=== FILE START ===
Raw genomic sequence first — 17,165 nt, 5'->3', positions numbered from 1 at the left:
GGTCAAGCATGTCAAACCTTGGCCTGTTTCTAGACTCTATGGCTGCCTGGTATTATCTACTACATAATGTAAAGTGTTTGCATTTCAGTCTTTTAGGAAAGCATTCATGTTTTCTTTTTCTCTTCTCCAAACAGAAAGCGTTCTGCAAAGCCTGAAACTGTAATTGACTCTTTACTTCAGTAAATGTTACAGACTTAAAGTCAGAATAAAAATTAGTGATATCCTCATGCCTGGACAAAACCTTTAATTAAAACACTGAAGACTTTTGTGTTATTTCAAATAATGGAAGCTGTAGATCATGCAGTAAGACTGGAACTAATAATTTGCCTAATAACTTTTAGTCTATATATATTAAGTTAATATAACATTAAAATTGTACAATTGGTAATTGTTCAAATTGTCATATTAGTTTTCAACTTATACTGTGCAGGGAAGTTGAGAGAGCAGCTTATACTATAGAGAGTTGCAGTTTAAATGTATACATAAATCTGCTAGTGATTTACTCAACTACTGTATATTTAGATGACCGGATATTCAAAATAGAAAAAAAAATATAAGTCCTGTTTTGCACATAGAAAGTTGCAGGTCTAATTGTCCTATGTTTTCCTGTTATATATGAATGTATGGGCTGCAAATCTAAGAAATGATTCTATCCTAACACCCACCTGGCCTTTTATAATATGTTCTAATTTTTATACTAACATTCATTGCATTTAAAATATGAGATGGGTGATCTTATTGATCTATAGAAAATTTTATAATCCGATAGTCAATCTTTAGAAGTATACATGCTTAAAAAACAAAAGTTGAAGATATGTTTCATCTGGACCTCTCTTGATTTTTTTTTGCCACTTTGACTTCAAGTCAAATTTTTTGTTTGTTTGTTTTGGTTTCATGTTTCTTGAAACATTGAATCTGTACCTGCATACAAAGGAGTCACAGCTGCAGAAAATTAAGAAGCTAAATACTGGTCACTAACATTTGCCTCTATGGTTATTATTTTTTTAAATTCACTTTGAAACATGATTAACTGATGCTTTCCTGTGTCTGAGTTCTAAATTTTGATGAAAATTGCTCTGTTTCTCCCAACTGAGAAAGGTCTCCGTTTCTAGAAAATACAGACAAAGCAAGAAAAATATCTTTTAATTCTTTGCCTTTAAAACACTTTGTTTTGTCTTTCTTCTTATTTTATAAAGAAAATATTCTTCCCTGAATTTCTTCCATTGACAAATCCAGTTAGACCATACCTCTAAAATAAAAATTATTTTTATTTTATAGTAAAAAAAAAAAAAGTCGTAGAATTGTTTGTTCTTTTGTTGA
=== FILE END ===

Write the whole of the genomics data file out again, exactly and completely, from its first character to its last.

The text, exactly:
Raw genomic sequence first — 17,165 nt, 5'->3', positions numbered from 1 at the left:
GGTCAAGCATGTCAAACCTTGGCCTGTTTCTAGACTCTATGGCTGCCTGGTATTATCTACTACATAATGTAAAGTGTTTGCATTTCAGTCTTTTAGGAAAGCATTCATGTTTTCTTTTTCTCTTCTCCAAACAGAAAGCGTTCTGCAAAGCCTGAAACTGTAATTGACTCTTTACTTCAGTAAATGTTACAGACTTAAAGTCAGAATAAAAATTAGTGATATCCTCATGCCTGGACAAAACCTTTAATTAAAACACTGAAGACTTTTGTGTTATTTCAAATAATGGAAGCTGTAGATCATGCAGTAAGACTGGAACTAATAATTTGCCTAATAACTTTTAGTCTATATATATTAAGTTAATATAACATTAAAATTGTACAATTGGTAATTGTTCAAATTGTCATATTAGTTTTCAACTTATACTGTGCAGGGAAGTTGAGAGAGCAGCTTATACTATAGAGAGTTGCAGTTTAAATGTATACATAAATCTGCTAGTGATTTACTCAACTACTGTATATTTAGATGACCGGATATTCAAAATAGAAAAAAAAATATAAGTCCTGTTTTGCACATAGAAAGTTGCAGGTCTAATTGTCCTATGTTTTCCTGTTATATATGAATGTATGGGCTGCAAATCTAAGAAATGATTCTATCCTAACACCCACCTGGCCTTTTATAATATGTTCTAATTTTTATACTAACATTCATTGCATTTAAAATATGAGATGGGTGATCTTATTGATCTATAGAAAATTTTATAATCCGATAGTCAATCTTTAGAAGTATACATGCTTAAAAAACAAAAGTTGAAGATATGTTTCATCTGGACCTCTCTTGATTTTTTTTTGCCACTTTGACTTCAAGTCAAATTTTTTGTTTGTTTGTTTTGGTTTCATGTTTCTTGAAACATTGAATCTGTACCTGCATACAAAGGAGTCACAGCTGCAGAAAATTAAGAAGCTAAATACTGGTCACTAACATTTGCCTCTATGGTTATTATTTTTTTAAATTCACTTTGAAACATGATTAACTGATGCTTTCCTGTGTCTGAGTTCTAAATTTTGATGAAAATTGCTCTGTTTCTCCCAACTGAGAAAGGTCTCCGTTTCTAGAAAATACAGACAAAGCAAGAAAAATATCTTTTAATTCTTTGCCTTTAAAACACTTTGTTTTGTCTTTCTTCTTATTTTATAAAGAAAATATTCTTCCCTGAATTTCTTCCATTGACAAATCCAGTTAGACCATACCTCTAAAATAAAAATTATTTTTATTTTATAGTAAAAAAAAAAAAAGTCGTAGAATTGTTTGTTCTTTTGTTGA